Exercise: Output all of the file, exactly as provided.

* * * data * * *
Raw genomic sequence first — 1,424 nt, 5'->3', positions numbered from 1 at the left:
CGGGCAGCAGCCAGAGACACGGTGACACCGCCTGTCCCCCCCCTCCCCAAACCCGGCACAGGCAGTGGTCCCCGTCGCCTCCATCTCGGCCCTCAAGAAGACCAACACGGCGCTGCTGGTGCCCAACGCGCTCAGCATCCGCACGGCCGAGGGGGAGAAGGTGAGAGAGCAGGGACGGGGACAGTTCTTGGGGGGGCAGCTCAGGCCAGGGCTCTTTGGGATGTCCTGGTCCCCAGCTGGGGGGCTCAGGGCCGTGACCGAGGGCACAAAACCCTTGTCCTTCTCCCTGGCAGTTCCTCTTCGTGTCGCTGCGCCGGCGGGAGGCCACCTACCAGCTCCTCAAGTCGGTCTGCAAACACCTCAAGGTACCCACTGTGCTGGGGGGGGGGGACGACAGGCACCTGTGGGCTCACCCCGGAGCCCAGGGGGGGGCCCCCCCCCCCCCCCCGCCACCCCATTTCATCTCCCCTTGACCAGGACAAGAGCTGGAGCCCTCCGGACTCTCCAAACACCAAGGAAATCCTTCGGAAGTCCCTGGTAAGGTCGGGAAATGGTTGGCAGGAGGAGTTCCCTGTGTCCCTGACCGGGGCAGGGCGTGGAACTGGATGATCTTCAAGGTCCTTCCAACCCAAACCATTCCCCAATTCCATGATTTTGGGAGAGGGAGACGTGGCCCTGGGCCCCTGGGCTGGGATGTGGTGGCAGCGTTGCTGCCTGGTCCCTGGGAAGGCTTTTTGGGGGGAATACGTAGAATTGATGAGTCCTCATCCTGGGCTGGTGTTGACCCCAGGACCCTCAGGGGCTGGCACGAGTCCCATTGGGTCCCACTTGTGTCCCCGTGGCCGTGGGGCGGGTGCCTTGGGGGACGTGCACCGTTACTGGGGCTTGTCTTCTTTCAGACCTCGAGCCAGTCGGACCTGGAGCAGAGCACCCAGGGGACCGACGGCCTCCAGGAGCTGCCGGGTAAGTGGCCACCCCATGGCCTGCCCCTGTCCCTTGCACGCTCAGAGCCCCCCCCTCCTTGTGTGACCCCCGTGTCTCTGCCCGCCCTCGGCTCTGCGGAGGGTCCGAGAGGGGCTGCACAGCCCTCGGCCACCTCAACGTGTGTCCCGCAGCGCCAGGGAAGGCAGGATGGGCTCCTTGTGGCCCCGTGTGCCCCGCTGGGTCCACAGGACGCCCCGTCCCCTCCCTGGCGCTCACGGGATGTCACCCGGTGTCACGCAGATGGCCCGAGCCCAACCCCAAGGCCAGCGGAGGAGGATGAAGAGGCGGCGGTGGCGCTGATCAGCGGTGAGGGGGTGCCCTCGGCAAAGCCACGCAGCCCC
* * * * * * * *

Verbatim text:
Raw genomic sequence first — 1,424 nt, 5'->3', positions numbered from 1 at the left:
CGGGCAGCAGCCAGAGACACGGTGACACCGCCTGTCCCCCCCCTCCCCAAACCCGGCACAGGCAGTGGTCCCCGTCGCCTCCATCTCGGCCCTCAAGAAGACCAACACGGCGCTGCTGGTGCCCAACGCGCTCAGCATCCGCACGGCCGAGGGGGAGAAGGTGAGAGAGCAGGGACGGGGACAGTTCTTGGGGGGGCAGCTCAGGCCAGGGCTCTTTGGGATGTCCTGGTCCCCAGCTGGGGGGCTCAGGGCCGTGACCGAGGGCACAAAACCCTTGTCCTTCTCCCTGGCAGTTCCTCTTCGTGTCGCTGCGCCGGCGGGAGGCCACCTACCAGCTCCTCAAGTCGGTCTGCAAACACCTCAAGGTACCCACTGTGCTGGGGGGGGGGGACGACAGGCACCTGTGGGCTCACCCCGGAGCCCAGGGGGGGGCCCCCCCCCCCCCCCCGCCACCCCATTTCATCTCCCCTTGACCAGGACAAGAGCTGGAGCCCTCCGGACTCTCCAAACACCAAGGAAATCCTTCGGAAGTCCCTGGTAAGGTCGGGAAATGGTTGGCAGGAGGAGTTCCCTGTGTCCCTGACCGGGGCAGGGCGTGGAACTGGATGATCTTCAAGGTCCTTCCAACCCAAACCATTCCCCAATTCCATGATTTTGGGAGAGGGAGACGTGGCCCTGGGCCCCTGGGCTGGGATGTGGTGGCAGCGTTGCTGCCTGGTCCCTGGGAAGGCTTTTTGGGGGGAATACGTAGAATTGATGAGTCCTCATCCTGGGCTGGTGTTGACCCCAGGACCCTCAGGGGCTGGCACGAGTCCCATTGGGTCCCACTTGTGTCCCCGTGGCCGTGGGGCGGGTGCCTTGGGGGACGTGCACCGTTACTGGGGCTTGTCTTCTTTCAGACCTCGAGCCAGTCGGACCTGGAGCAGAGCACCCAGGGGACCGACGGCCTCCAGGAGCTGCCGGGTAAGTGGCCACCCCATGGCCTGCCCCTGTCCCTTGCACGCTCAGAGCCCCCCCCTCCTTGTGTGACCCCCGTGTCTCTGCCCGCCCTCGGCTCTGCGGAGGGTCCGAGAGGGGCTGCACAGCCCTCGGCCACCTCAACGTGTGTCCCGCAGCGCCAGGGAAGGCAGGATGGGCTCCTTGTGGCCCCGTGTGCCCCGCTGGGTCCACAGGACGCCCCGTCCCCTCCCTGGCGCTCACGGGATGTCACCCGGTGTCACGCAGATGGCCCGAGCCCAACCCCAAGGCCAGCGGAGGAGGATGAAGAGGCGGCGGTGGCGCTGATCAGCGGTGAGGGGGTGCCCTCGGCAAAGCCACGCAGCCCC